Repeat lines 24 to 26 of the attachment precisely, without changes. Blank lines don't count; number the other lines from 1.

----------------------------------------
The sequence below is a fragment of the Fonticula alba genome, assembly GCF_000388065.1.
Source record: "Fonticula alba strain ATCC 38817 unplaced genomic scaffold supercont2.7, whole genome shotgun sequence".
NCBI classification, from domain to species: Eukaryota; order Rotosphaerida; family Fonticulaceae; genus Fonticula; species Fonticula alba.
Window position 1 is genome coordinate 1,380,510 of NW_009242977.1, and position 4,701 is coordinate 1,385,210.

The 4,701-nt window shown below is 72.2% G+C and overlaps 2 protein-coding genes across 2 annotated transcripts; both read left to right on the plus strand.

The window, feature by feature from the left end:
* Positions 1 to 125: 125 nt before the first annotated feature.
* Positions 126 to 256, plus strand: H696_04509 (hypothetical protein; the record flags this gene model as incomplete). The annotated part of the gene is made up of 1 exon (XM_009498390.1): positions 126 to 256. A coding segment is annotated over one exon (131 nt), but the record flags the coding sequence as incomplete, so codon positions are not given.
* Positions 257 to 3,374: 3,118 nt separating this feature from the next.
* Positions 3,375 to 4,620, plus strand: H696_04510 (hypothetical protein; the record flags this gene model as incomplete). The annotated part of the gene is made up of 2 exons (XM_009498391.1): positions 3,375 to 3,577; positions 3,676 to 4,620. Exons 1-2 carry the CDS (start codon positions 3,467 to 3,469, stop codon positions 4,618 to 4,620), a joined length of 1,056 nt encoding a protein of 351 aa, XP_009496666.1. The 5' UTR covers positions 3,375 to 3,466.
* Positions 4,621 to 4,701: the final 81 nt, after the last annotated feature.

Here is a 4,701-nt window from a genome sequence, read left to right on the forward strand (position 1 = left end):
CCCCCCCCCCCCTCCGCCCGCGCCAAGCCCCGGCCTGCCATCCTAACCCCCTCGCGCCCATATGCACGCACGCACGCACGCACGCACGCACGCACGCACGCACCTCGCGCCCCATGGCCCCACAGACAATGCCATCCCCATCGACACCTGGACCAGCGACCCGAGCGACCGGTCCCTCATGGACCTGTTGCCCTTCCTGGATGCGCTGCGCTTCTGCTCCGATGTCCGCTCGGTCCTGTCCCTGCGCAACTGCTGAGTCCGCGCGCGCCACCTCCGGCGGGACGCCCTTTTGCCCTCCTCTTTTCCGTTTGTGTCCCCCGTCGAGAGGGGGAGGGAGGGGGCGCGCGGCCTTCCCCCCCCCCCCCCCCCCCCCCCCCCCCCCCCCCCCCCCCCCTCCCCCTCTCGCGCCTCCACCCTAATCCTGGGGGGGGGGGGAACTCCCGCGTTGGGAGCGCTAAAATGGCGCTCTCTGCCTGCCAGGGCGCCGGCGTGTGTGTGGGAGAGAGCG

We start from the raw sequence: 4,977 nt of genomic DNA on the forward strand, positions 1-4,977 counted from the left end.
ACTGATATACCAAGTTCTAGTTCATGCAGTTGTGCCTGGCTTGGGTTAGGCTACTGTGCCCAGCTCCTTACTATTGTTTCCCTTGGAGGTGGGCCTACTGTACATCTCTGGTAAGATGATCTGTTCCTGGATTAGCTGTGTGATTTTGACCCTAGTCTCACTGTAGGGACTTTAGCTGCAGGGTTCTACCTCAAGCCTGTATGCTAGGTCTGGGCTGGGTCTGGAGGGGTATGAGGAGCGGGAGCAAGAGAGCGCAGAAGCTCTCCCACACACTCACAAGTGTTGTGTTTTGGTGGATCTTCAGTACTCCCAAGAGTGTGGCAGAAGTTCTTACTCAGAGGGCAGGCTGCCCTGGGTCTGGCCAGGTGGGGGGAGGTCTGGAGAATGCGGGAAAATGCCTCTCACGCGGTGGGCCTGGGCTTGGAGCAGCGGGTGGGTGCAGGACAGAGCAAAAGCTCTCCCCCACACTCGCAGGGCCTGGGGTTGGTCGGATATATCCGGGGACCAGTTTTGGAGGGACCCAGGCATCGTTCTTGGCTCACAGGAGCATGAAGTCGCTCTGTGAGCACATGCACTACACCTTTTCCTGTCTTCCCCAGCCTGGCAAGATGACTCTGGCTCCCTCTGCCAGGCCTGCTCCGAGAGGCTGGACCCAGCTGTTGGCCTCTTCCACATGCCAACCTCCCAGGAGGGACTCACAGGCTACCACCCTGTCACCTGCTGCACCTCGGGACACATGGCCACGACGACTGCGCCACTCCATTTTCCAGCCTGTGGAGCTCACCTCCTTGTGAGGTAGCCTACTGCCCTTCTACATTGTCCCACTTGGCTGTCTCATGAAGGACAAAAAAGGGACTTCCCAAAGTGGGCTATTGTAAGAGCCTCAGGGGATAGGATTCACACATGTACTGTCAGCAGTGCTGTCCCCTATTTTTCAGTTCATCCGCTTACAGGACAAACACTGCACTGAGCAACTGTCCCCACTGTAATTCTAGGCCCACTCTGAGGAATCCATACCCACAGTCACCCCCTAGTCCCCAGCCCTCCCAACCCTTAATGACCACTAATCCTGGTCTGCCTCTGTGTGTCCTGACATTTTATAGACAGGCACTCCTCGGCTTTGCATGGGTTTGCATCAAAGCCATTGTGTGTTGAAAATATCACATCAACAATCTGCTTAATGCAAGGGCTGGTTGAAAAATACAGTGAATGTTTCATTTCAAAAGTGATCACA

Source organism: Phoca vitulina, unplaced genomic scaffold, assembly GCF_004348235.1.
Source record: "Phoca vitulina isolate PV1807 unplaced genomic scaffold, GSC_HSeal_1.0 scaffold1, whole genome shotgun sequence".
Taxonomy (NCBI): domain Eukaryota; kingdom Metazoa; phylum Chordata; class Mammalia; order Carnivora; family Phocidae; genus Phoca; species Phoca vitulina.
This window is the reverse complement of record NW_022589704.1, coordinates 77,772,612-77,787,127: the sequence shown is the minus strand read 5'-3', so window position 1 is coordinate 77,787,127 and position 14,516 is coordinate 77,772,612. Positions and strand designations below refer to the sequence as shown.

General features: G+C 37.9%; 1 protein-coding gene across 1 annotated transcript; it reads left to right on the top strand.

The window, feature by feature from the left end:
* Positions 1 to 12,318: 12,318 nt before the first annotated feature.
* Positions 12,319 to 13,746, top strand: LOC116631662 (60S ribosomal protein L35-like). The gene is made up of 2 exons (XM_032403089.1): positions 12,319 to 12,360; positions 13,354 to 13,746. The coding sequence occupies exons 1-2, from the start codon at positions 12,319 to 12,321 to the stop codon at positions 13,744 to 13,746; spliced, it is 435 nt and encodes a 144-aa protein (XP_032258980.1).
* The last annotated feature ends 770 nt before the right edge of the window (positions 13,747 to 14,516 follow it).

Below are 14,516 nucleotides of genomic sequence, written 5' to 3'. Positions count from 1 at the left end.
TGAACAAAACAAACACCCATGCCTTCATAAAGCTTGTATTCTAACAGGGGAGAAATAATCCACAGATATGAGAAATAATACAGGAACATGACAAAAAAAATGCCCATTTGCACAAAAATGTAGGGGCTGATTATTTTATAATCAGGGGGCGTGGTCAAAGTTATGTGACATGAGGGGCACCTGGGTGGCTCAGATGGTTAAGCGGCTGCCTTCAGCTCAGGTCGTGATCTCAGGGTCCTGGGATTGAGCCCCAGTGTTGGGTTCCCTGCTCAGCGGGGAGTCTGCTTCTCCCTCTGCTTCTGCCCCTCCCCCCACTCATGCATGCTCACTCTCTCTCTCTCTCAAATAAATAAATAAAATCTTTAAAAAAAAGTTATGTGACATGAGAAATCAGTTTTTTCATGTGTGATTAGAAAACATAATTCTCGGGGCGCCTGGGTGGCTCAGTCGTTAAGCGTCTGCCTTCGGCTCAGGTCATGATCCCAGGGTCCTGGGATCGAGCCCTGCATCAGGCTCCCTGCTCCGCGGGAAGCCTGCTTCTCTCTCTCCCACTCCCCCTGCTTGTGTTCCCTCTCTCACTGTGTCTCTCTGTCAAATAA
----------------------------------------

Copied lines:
* The last annotated feature ends 770 nt before the right edge of the window (positions 13,747 to 14,516 follow it).

Below are 14,516 nucleotides of genomic sequence, written 5' to 3'. Positions count from 1 at the left end.
TGAACAAAACAAACACCCATGCCTTCATAAAGCTTGTATTCTAACAGGGGAGAAATAATCCACAGATATGAGAAATAATACAGGAACATGACAAAAAAAATGCCCATTTGCACAAAAATGTAGGGGCTGATTATTTTATAATCAGGGGGCGTGGTCAAAGTTATGTGACATGAGGGGCACCTGGGTGGCTCAGATGGTTAAGCGGCTGCCTTCAGCTCAGGTCGTGATCTCAGGGTCCTGGGATTGAGCCCCAGTGTTGGGTTCCCTGCTCAGCGGGGAGTCTGCTTCTCCCTCTGCTTCTGCCCCTCCCCCCACTCATGCATGCTCACTCTCTCTCTCTCTCAAATAAATAAATAAAATCTTTAAAAAAAAGTTATGTGACATGAGAAATCAGTTTTTTCATGTGTGATTAGAAAACATAATTCTCGGGGCGCCTGGGTGGCTCAGTCGTTAAGCGTCTGCCTTCGGCTCAGGTCATGATCCCAGGGTCCTGGGATCGAGCCCTGCATCAGGCTCCCTGCTCCGCGGGAAGCCTGCTTCTCTCTCTCCCACTCCCCCTGCTTGTGTTCCCTCTCTCACTGTGTCTCTCTGTCAAATAA